In October I blogged about a Firesheep, a Firefox plugin that highlights the inherent vulnerabilities in the way that Facebook and other websites handle sessions. TL;DR – Install the extension and with a click of a button you can capture un-encrypted Facebook sessions of any user using a WiFi network you’re connected to (read the full post for all the details). For research purposes, when a friend of mine was at Pearson a few months ago he fired up Firesheep and instantly had access to several dozen Facebook accounts.
This is a bad, very bad.
To combat this security hole, Facebook enabled secure HTTP connections in January. Enabling this feature renders Firesheep useless.
Unfortunately, Facebook’s implementation has one serious flaw. When you use (almost) any Facebook app you’re required to switch back to un-encrypted HTTP mode! You’re presented with this dialog:
The wording used in the dialog may make you think the setting is temporary while you’re using the app. I don’t know if it’s designed that way or if it’s just poorly worded. But in fact clicking “continue” will permanently disable your HTTPS preference!
I suspect there’s probably a technical reason for this requirement, something about the way that apps include data from external domains. I haven’t looked into it. Facebook really needs to address this.
My suggestion would be to disable some sort of alert when navigate away from the app, which a one click solution for re-enabling HTTPS.
In a blog post today Facebook detailed some of their new security improvements:
Starting today we’ll provide you with the ability to experience Facebook entirely over HTTPS. You should consider enabling this option if you frequently use Facebook from public Internet access points found at coffee shops, airports, libraries or schools. The option will exist as part of our advanced security features, which you can find in the “Account Security” section of the Account Settings page.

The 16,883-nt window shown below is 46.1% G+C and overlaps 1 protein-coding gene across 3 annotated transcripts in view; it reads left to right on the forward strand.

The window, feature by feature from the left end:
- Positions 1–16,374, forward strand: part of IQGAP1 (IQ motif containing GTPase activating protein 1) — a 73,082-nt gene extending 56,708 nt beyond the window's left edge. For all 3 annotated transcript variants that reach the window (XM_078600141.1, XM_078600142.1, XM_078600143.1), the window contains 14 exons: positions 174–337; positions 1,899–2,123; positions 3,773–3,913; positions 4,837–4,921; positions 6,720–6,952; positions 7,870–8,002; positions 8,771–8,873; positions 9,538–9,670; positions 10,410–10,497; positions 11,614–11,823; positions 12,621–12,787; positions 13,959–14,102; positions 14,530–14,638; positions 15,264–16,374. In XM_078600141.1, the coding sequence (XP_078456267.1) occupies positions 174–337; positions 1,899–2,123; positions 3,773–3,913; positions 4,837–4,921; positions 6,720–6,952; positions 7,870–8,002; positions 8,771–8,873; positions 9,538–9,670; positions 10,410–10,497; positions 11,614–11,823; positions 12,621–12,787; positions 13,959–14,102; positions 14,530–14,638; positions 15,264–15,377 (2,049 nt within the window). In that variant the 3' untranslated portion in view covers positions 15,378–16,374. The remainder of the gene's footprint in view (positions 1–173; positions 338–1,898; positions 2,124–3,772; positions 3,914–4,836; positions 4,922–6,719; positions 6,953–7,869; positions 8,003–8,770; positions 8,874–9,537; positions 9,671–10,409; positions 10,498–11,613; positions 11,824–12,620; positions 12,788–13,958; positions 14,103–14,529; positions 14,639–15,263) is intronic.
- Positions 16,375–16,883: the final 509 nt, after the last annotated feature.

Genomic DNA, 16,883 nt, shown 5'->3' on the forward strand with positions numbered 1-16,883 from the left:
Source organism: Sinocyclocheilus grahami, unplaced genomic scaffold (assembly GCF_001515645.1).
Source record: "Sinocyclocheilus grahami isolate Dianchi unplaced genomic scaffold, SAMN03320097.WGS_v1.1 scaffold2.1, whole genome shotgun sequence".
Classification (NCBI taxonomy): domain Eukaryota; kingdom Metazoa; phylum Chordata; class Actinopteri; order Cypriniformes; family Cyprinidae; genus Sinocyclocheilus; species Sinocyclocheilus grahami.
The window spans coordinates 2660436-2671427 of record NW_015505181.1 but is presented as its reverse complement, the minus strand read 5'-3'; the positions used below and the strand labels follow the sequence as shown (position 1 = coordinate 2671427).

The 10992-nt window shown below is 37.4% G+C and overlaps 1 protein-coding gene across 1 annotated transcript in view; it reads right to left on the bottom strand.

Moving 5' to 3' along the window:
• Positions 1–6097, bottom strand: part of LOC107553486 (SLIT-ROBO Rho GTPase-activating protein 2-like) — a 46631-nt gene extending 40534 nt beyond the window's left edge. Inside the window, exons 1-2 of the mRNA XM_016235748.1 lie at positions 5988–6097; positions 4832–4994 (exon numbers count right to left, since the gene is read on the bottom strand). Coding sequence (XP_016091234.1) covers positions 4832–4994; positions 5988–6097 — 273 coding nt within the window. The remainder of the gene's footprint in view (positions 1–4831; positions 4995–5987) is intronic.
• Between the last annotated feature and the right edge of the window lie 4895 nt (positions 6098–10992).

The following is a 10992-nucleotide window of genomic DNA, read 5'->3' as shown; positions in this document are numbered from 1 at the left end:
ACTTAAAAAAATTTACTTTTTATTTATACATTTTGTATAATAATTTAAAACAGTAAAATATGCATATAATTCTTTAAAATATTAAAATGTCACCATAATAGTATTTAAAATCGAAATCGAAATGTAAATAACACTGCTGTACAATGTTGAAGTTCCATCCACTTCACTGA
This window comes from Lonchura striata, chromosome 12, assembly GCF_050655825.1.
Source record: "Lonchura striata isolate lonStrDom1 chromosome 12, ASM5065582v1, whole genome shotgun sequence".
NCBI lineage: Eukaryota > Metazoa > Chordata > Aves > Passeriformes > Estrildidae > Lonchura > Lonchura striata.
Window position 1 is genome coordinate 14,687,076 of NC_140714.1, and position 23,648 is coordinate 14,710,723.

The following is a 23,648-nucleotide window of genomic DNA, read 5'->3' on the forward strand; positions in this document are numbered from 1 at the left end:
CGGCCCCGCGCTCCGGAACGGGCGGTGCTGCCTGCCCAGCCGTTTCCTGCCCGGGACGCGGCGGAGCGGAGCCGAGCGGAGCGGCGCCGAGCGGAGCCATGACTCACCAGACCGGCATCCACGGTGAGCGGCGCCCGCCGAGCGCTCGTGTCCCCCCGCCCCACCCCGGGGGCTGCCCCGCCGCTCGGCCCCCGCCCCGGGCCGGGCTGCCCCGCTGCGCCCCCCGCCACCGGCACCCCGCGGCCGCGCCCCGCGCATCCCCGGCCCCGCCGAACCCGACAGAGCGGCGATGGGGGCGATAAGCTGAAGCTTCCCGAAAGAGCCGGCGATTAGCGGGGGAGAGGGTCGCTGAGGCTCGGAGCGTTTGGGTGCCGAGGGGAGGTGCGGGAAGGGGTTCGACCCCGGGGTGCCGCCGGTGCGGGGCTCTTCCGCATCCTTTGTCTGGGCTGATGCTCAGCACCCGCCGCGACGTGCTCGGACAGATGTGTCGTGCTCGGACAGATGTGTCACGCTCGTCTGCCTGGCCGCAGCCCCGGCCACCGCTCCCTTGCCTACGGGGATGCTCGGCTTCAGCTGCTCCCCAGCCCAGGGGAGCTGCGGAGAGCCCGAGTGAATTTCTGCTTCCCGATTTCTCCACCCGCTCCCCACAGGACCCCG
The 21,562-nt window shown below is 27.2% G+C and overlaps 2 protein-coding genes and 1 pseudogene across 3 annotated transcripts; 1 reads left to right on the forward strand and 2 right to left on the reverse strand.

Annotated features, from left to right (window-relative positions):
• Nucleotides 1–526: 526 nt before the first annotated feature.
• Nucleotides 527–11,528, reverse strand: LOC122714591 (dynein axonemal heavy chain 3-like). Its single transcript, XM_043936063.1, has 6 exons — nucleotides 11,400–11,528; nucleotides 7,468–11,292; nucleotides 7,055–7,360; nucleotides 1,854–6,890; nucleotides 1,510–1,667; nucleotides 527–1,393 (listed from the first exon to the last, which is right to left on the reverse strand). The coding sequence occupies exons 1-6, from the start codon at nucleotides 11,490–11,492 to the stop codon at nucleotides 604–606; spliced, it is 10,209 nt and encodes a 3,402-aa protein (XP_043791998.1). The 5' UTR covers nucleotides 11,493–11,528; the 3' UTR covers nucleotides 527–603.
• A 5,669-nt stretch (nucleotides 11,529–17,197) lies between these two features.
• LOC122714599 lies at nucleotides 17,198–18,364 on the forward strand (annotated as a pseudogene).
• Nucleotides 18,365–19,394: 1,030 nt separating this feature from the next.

Enabling this option will effectively prevent you against Firesheep and similar account hijacking methods. I think it’s fairly safe to assume this feature is a direct response to Firesheep, even if it seems to have taken them 4 months to roll out. Though, it could also be a response to Zuckerburg’s account hack yesterday.
I’m going to go one step further than Facebook and say, you should absolutely enable this option as soon as it’s available to you.
Just in time for Halloween, a developer by the name of Eric Butler has released Firesheep – a truly terrifying security tool. It’s so simple to use it makes script kiddies look like rocket surgeons. All you have to do is install the Firefox extension, that’s it. With the extension installed at the click of a single button you can collect any session cookies floating around the WiFi network you’re connected to and use those cookies to browse any website the victim logs in to. To reiterate, if you’re on a public (or unsecured) wifi hotspot anyone else on the network has the ability to view your Facebook account, without any technical knowledge at all.